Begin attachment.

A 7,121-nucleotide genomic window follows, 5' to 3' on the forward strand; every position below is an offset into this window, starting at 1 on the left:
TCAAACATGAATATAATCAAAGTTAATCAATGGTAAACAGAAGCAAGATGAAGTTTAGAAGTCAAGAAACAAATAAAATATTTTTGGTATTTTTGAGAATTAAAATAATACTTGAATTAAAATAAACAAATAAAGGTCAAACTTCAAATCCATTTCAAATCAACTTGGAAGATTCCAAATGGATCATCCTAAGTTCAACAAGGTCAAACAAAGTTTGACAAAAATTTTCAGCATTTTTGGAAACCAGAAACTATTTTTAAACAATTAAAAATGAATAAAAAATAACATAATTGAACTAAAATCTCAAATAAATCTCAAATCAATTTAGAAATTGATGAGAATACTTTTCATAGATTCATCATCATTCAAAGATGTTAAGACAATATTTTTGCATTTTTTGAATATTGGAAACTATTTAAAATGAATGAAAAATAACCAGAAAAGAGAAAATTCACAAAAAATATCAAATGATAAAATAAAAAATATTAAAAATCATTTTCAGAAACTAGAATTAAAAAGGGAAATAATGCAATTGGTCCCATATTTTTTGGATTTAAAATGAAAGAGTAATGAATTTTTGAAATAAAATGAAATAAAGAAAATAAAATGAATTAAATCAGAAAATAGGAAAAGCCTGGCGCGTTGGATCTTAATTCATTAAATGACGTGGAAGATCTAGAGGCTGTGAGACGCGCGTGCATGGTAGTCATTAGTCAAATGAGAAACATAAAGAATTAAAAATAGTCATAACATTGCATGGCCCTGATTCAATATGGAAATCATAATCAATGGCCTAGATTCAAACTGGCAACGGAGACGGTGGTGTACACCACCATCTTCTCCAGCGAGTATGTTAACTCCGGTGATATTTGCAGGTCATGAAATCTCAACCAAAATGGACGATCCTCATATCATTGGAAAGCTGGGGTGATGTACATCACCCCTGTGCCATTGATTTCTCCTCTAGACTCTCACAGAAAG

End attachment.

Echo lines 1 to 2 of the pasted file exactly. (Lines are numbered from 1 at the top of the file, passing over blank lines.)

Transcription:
A 7,121-nucleotide genomic window follows, 5' to 3' on the forward strand; every position below is an offset into this window, starting at 1 on the left:
TCAAACATGAATATAATCAAAGTTAATCAATGGTAAACAGAAGCAAGATGAAGTTTAGAAGTCAAGAAACAAATAAAATATTTTTGGTATTTTTGAGAATTAAAATAATACTTGAATTAAAATAAACAAATAAAGGTCAAACTTCAAATCCATTTCAAATCAACTTGGAAGATTCCAAATGGATCATCCTAAGTTCAACAAGGTCAAACAAAGTTTGACAAAAATTTTCAGCATTTTTGGAAACCAGAAACTATTTTTAAACAATTAAAAATGAATAAAAAATAACATAATTGAACTAAAATCTCAAATAAATCTCAAATCAATTTAGAAATTGATGAGAATACTTTTCATAGATTCATCATCATTCAAAGATGTTAAGACAATATTTTTGCATTTTTTGAATATTGGAAACTATTTAAAATGAATGAAAAATAACCAGAAAAGAGAAAATTCACAAAAAATATCAAATGATAAAATAAAAAATATTAAAAATCATTTTCAGAAACTAGAATTAAAAAGGGAAATAATGCAATTGGTCCCATATTTTTTGGATTTAAAATGAAAGAGTAATGAATTTTTGAAATAAAATGAAATAAAGAAAATAAAATGAATTAAATCAGAAAATAGGAAAAGCCTGGCGCGTTGGATCTTAATTCATTAAATGACGTGGAAGATCTAGAGGCTGTGAGACGCGCGTGCATGGTAGTCATTAGTCAAATGAGAAACATAAAGAATTAAAAATAGTCATAACATTGCATGGCCCTGATTCAATATGGAAATCATAATCAATGGCCTAGATTCAAACTGGCAACGGAGACGGTGGTGTACACCACCATCTTCTCCAGCGAGTATGTTAACTCCGGTGATATTTGCAGGTCATGAAATCTCAACCAAAATGGACGATCCTCATATCATTGGAAAGCTGGGGTGATGTACATCACCCCTGTGCCATTGATTTCTCCTCTAGACTCTCACAGAAAG